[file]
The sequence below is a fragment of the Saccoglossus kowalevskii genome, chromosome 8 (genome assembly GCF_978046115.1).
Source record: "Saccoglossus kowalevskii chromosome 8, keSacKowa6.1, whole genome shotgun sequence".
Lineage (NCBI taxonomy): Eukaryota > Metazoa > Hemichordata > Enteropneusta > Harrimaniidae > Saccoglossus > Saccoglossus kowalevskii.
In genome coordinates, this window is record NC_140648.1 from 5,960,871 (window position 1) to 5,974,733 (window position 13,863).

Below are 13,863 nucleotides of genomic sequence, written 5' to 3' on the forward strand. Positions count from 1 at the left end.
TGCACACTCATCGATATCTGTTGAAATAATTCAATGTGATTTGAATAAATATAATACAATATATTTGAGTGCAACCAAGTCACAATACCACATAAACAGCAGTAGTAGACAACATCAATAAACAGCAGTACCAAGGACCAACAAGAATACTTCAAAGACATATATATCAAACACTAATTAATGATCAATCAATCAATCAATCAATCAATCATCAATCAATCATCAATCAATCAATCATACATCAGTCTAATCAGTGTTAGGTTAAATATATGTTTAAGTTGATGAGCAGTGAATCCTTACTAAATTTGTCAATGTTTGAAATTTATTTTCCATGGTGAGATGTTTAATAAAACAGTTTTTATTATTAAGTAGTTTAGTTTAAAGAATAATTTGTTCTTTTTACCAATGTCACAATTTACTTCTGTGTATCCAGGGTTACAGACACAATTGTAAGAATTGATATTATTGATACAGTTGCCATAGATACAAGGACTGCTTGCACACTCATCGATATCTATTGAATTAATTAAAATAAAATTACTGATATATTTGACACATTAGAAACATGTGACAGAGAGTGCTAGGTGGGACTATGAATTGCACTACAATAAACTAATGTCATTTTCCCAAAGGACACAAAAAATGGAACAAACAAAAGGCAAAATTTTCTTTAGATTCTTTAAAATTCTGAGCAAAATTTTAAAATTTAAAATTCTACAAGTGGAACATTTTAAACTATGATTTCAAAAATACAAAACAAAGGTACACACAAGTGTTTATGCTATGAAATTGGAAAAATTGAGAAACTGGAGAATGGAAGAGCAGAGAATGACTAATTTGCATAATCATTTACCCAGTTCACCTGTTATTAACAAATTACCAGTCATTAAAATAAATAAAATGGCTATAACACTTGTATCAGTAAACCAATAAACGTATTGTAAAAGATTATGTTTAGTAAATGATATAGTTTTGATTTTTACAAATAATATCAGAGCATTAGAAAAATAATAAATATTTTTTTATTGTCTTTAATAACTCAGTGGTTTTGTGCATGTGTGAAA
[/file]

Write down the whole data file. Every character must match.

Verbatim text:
The sequence below is a fragment of the Saccoglossus kowalevskii genome, chromosome 8 (genome assembly GCF_978046115.1).
Source record: "Saccoglossus kowalevskii chromosome 8, keSacKowa6.1, whole genome shotgun sequence".
Lineage (NCBI taxonomy): Eukaryota > Metazoa > Hemichordata > Enteropneusta > Harrimaniidae > Saccoglossus > Saccoglossus kowalevskii.
In genome coordinates, this window is record NC_140648.1 from 5,960,871 (window position 1) to 5,974,733 (window position 13,863).

Below are 13,863 nucleotides of genomic sequence, written 5' to 3' on the forward strand. Positions count from 1 at the left end.
TGCACACTCATCGATATCTGTTGAAATAATTCAATGTGATTTGAATAAATATAATACAATATATTTGAGTGCAACCAAGTCACAATACCACATAAACAGCAGTAGTAGACAACATCAATAAACAGCAGTACCAAGGACCAACAAGAATACTTCAAAGACATATATATCAAACACTAATTAATGATCAATCAATCAATCAATCAATCAATCATCAATCAATCATCAATCAATCAATCATACATCAGTCTAATCAGTGTTAGGTTAAATATATGTTTAAGTTGATGAGCAGTGAATCCTTACTAAATTTGTCAATGTTTGAAATTTATTTTCCATGGTGAGATGTTTAATAAAACAGTTTTTATTATTAAGTAGTTTAGTTTAAAGAATAATTTGTTCTTTTTACCAATGTCACAATTTACTTCTGTGTATCCAGGGTTACAGACACAATTGTAAGAATTGATATTATTGATACAGTTGCCATAGATACAAGGACTGCTTGCACACTCATCGATATCTATTGAATTAATTAAAATAAAATTACTGATATATTTGACACATTAGAAACATGTGACAGAGAGTGCTAGGTGGGACTATGAATTGCACTACAATAAACTAATGTCATTTTCCCAAAGGACACAAAAAATGGAACAAACAAAAGGCAAAATTTTCTTTAGATTCTTTAAAATTCTGAGCAAAATTTTAAAATTTAAAATTCTACAAGTGGAACATTTTAAACTATGATTTCAAAAATACAAAACAAAGGTACACACAAGTGTTTATGCTATGAAATTGGAAAAATTGAGAAACTGGAGAATGGAAGAGCAGAGAATGACTAATTTGCATAATCATTTACCCAGTTCACCTGTTATTAACAAATTACCAGTCATTAAAATAAATAAAATGGCTATAACACTTGTATCAGTAAACCAATAAACGTATTGTAAAAGATTATGTTTAGTAAATGATATAGTTTTGATTTTTACAAATAATATCAGAGCATTAGAAAAATAATAAATATTTTTTTATTGTCTTTAATAACTCAGTGGTTTTGTGCATGTGTGAAA